by Sue Austreng
Anoka-Hennepin School Board members Jan. 23 unanimously approved the expansion of free all day every day kindergarten in the school district.
The expansion means 11 of Anoka-Hennepin’s 24 elementary schools will offer the extended kindergarten program at no cost to parents.
The expansion does, however, carry a cost of nearly $1.5 million to the school district.
“Four District 11 schools currently have all day every day kindergarten that is funded through desegregation dollars. Literacy financial aid money allows for the expansion,” said Dr. Mary Wolverton, associate superintendent of elementary schools.
Expanding programs for kindergarten and preschool are part of District 11’s goal to ensure that all students are proficient in literacy and math by grade three.
Expanded all day every day kindergarten also reduces transportation costs by some $90,000. Currently kindergarten students are transported midday, then buses return to schools later to transport the older students home at school day’s end.
District 11’s high poverty schools (Title One schools) were given first priority for free all day every day kindergarten. Building capacity was also taken into consideration before identifying schools that could accommodate all day every day kindergarten. Schools with a high population of special needs students were also evaluated for the expansion.
When all was said and done, research conducted and conclusions drawn, schools now able to add free all day every day kindergarten include Adams, Dayton, Evergreen Park, Hamilton, Hoover, Lincoln, Mississippi, Monroe, Rum River, Wilson and University Avenue elementary schools.
Franklin, Eisenhower and Morris Bye elementary schools were not included in the expansion proposal since those buildings currently do not have the facility capacity to expand.
However, as enrollments change, Wolverton said, staff will conduct annual reviews to determine the feasibility of adding all day every day kindergarten without changing attendance boundaries for those schools.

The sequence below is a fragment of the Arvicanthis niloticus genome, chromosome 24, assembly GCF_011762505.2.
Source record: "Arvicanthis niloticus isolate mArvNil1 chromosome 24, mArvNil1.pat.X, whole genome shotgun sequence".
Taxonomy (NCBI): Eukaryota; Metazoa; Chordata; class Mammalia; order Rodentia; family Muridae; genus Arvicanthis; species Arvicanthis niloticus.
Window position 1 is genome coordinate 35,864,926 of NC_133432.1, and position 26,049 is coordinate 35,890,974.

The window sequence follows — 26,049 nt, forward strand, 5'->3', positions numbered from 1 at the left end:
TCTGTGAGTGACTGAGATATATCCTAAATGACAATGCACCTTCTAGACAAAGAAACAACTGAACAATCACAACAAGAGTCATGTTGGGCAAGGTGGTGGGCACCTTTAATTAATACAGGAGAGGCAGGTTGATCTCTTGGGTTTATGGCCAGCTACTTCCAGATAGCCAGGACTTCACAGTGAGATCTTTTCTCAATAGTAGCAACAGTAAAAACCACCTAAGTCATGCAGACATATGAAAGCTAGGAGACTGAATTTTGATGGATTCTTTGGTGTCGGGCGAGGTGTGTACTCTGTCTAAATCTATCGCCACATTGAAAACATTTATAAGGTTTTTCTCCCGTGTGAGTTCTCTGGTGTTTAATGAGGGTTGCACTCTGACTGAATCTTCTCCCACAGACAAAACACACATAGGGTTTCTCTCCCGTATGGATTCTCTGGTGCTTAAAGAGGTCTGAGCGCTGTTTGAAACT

Madison Elementary School, Wolverton said, is not a Title One school, has no capacity to expand and so was not included in the expansion.
The expanded all day every day kindergarten means District 11 will have roughly triple the number of students in that program next fall and will need to add 15.5 FTE (full time equivalent staff) at a cost of approximately $1.25 million.
Describing rationale for expansion of all day every day kindergarten and kindergarten readiness, Wolverton quoted a report provided by the Anne E. Casey Foundation.
The report, “Why Reading by the End of Third Grade Matters,” states, “A large body of research supports the critical relationship between early childhood and kindergarten programming and reading proficiency by the end of third grade. Studies show that children who attend high quality pre-kindergarten programs are ‘less likely to be held back a grade, less likely to need special education, and more likely to graduate high school.’ The National Research Council asserts that ‘academic success, as defined by high school graduation, can be predicted with reasonable accuracy by knowing someone’s reading skill at the end of third grade.’”
District officials are also working with the community’s early childhood education programs to help increase kindergarten readiness, Wolverton said.
“The rigor of what we need to have happen in kindergarten has changed dramatically,” she said.
Sue Austreng is at firstname.lastname@example.org